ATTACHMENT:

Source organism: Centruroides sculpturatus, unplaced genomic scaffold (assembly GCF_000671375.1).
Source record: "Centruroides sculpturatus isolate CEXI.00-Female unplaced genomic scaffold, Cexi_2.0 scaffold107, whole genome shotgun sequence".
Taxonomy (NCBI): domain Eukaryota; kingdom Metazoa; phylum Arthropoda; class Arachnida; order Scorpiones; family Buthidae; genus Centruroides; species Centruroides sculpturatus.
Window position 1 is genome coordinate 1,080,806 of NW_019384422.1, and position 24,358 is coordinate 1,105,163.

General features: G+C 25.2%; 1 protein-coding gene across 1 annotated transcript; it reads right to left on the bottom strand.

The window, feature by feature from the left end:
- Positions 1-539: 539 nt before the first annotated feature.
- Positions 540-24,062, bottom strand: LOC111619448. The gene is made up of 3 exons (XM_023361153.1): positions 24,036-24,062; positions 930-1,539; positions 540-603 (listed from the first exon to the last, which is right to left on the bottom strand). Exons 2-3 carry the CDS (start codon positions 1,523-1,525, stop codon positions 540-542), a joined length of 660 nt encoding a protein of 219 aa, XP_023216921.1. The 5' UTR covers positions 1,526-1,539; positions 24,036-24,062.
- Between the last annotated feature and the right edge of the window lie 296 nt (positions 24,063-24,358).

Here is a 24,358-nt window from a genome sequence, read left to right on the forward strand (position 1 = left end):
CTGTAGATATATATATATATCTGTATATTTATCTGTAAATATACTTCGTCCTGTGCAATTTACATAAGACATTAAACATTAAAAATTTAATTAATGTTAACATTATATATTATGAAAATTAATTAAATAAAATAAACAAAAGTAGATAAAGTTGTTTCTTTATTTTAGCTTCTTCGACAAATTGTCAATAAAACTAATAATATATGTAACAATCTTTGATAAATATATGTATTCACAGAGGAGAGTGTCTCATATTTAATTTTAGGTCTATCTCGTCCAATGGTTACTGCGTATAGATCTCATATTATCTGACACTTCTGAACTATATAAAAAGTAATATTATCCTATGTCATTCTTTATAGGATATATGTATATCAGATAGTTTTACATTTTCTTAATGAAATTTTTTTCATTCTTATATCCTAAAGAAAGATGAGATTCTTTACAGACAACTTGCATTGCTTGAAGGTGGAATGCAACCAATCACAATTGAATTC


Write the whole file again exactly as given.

Source organism: Centruroides sculpturatus, unplaced genomic scaffold (assembly GCF_000671375.1).
Source record: "Centruroides sculpturatus isolate CEXI.00-Female unplaced genomic scaffold, Cexi_2.0 scaffold107, whole genome shotgun sequence".
Taxonomy (NCBI): domain Eukaryota; kingdom Metazoa; phylum Arthropoda; class Arachnida; order Scorpiones; family Buthidae; genus Centruroides; species Centruroides sculpturatus.
Window position 1 is genome coordinate 1,080,806 of NW_019384422.1, and position 24,358 is coordinate 1,105,163.

General features: G+C 25.2%; 1 protein-coding gene across 1 annotated transcript; it reads right to left on the bottom strand.

The window, feature by feature from the left end:
- Positions 1-539: 539 nt before the first annotated feature.
- Positions 540-24,062, bottom strand: LOC111619448. The gene is made up of 3 exons (XM_023361153.1): positions 24,036-24,062; positions 930-1,539; positions 540-603 (listed from the first exon to the last, which is right to left on the bottom strand). Exons 2-3 carry the CDS (start codon positions 1,523-1,525, stop codon positions 540-542), a joined length of 660 nt encoding a protein of 219 aa, XP_023216921.1. The 5' UTR covers positions 1,526-1,539; positions 24,036-24,062.
- Between the last annotated feature and the right edge of the window lie 296 nt (positions 24,063-24,358).

Here is a 24,358-nt window from a genome sequence, read left to right on the forward strand (position 1 = left end):
CTGTAGATATATATATATATCTGTATATTTATCTGTAAATATACTTCGTCCTGTGCAATTTACATAAGACATTAAACATTAAAAATTTAATTAATGTTAACATTATATATTATGAAAATTAATTAAATAAAATAAACAAAAGTAGATAAAGTTGTTTCTTTATTTTAGCTTCTTCGACAAATTGTCAATAAAACTAATAATATATGTAACAATCTTTGATAAATATATGTATTCACAGAGGAGAGTGTCTCATATTTAATTTTAGGTCTATCTCGTCCAATGGTTACTGCGTATAGATCTCATATTATCTGACACTTCTGAACTATATAAAAAGTAATATTATCCTATGTCATTCTTTATAGGATATATGTATATCAGATAGTTTTACATTTTCTTAATGAAATTTTTTTCATTCTTATATCCTAAAGAAAGATGAGATTCTTTACAGACAACTTGCATTGCTTGAAGGTGGAATGCAACCAATCACAATTGAATTC